For Immediate Release
British Threat to Raid Ecuadorean Embassy is a Grave Violation of Diplomatic Conventions and International Law, CEPR Co-Director Says
“Unprecedented” Threat is “Mafia-like” Response to Likely Granting of Asylum to Assange, Who is “Only Wanted for Questioning”
WASHINGTON - The U.K. government’s threat to raid the Ecuadorean Embassy in order to arrest Julian Assange is itself a serious violation of international law and diplomatic conventions and deserves international condemnation, Center for Economic and Policy Research (CEPR) Co-Director Mark Weisbrot said today. Were British police to breach the inviolability of the embassy, it would set a dangerous precedent, he added. Ecuadorean Foreign Minister Ricardo Patiño revealed the threat yesterday, just hours before he announced that asylum had been granted this morning.
“The British threats are really unprecedented and an offense to the international community,” Weisbrot said. “It is a Mafia-like response, saying we can settle this question by force rather than law because no one can stop us.”
Weisbrot noted that “The U.K. government would not resort to such extreme threats if this case were really just about a foreign citizen who was wanted for questioning – not criminal charges or a trial – in a neighboring country. Clearly there are other motives involved.”
“Who is Assange to provoke such an overreaction? He is merely wanted for questioning in Sweden, yet the Swedish authorities have rejected numerous opportunities, including Ecuador’s recent offer, to question him in London. They have done so without even offering a reason.”
Weisbrot noted that WikiLeaks has revealed much embarrassing information about the U.S. government and its allies – including evidence of possible war crimes, and that this could be part of the reason why the U.K. government is willing to flout international law in order to extradite him.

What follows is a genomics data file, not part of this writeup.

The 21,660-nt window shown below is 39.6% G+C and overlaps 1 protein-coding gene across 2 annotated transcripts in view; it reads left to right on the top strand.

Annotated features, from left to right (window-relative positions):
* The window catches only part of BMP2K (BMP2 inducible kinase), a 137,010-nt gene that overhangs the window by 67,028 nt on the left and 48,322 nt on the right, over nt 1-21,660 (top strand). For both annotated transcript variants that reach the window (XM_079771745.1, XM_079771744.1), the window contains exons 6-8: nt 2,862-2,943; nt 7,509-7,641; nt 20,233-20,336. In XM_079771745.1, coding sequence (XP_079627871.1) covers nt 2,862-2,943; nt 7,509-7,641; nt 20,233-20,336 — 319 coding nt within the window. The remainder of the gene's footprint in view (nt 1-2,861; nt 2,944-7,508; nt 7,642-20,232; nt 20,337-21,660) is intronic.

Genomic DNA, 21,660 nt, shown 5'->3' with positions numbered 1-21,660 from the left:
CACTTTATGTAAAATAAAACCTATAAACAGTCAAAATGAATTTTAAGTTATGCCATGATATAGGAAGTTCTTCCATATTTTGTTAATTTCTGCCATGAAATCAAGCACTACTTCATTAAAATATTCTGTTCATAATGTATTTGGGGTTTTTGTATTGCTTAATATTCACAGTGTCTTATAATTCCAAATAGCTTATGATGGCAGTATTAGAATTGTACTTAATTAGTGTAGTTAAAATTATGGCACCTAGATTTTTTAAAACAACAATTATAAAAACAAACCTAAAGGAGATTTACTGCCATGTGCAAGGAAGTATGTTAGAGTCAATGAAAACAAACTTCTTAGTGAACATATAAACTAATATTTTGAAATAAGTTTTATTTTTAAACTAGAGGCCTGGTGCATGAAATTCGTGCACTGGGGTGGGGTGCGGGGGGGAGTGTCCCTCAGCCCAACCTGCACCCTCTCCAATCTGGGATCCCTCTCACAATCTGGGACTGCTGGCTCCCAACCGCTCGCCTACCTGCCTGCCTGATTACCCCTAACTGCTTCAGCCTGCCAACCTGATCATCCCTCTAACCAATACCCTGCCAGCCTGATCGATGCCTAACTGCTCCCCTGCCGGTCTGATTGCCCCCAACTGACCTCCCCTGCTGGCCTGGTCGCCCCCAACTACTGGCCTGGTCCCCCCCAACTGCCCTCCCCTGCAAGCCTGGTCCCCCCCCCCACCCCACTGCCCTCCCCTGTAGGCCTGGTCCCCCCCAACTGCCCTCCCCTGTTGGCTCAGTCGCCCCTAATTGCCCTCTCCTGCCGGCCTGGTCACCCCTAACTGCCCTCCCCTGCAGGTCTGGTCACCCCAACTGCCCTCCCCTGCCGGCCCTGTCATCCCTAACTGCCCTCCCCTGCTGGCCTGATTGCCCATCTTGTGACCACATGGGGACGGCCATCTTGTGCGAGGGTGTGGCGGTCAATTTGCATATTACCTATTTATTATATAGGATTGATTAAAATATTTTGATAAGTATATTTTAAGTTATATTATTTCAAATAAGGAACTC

“Were the British to actually revoke Ecuador’s diplomatic immunity and raid the embassy, what kind of precedent would this set? It would be one where asylum from political persecution would never be secure.”
Weisbrot noted that Assange’s fear of persecution in the U.S. was well-founded: “Leading Democrats such as Senator Dianne Feinstein have repeatedly called for his prosecution under the Espionage Act, which carries a possible death sentence or life in prison. Vice President Biden has referred to him as a ‘high-tech terrorist,’ and other political figures and pundits have called for his assassination.”
Weisbrot added that Assange need only look at the case of Bradley Manning, the U.S. soldier accused of leaking information to Assange’s organization WikiLeaks, to get an idea of how he might be treated. Manning was held for 11 months in pre-trial solitary confinement, in conditions condemned by the UN special rapporteur on torture as “at a minimum cruel, inhuman and degrading treatment in violation of Article 16 of the Convention against Torture… ” and also violating his presumption of innocence.
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